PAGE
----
The Quarterly Q&A – with ANGEA CEO Paul Everingham – April 2024

In the April 2024 instalment of this quarterly series, Asia Natural Gas and Energy Association CEO Paul Everingham reflects on recent travels in the US, ongoing discussions about the LNG export approvals pause, CERAWeek 2024, the gas industry landscape in Australia and the months ahead for ANGEA.

You’ve recently returned from an extended period in the US, can you tell us a little bit about your travels over there?  

It was a rewarding trip, and I’m very grateful to the energy stakeholders who took the time to meet with ANGEA, and to our member companies who helped make those engagements possible. We started out in Washington DC with a series of meetings with senior US government officials and members of Congress. The US LNG export approvals pause and its impact on Asia were major topics of conversation and for many of the people we met it was their introduction to ANGEA and the work we are undertaking in Asia. After DC I had originally planned to fly to Denver for a natural gas symposium but a snowstorm in Colorado kept me in Washington and I ended up participating in the event virtually. From there, it was off to Houston for CERAWeek, which was again enjoyable and impactful.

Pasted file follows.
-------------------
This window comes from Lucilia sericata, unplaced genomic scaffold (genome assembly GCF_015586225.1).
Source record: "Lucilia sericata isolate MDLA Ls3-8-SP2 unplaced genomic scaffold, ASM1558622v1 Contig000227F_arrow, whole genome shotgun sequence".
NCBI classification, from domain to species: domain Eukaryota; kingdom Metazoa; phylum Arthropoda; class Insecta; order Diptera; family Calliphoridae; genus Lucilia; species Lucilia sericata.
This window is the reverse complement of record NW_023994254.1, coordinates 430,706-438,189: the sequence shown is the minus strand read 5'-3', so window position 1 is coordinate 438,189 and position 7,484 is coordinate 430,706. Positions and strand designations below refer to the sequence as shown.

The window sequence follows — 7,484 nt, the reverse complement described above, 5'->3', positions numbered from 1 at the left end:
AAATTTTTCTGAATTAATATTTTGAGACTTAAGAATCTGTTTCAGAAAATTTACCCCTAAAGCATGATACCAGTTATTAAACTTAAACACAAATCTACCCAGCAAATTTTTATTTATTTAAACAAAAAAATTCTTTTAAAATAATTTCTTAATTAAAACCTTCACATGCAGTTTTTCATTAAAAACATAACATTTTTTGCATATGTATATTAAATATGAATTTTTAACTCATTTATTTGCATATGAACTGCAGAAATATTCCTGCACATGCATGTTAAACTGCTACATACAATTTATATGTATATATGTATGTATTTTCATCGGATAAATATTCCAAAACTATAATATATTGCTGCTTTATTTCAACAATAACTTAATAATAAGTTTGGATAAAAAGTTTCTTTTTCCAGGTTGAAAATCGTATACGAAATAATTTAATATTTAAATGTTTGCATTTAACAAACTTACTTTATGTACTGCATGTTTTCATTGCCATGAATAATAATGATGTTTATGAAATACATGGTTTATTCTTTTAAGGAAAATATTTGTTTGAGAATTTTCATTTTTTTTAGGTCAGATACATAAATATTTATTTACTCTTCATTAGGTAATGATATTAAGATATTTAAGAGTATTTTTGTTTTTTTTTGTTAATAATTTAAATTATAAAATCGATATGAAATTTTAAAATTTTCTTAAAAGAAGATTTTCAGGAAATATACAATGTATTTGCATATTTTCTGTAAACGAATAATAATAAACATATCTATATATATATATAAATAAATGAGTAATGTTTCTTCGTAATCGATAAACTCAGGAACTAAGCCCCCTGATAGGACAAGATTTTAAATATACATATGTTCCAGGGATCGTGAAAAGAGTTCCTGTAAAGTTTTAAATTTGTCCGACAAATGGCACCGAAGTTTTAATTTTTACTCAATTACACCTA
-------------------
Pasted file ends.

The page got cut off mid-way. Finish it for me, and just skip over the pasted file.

This was your second CERAWeek, did it feel any different because of the US LNG situation?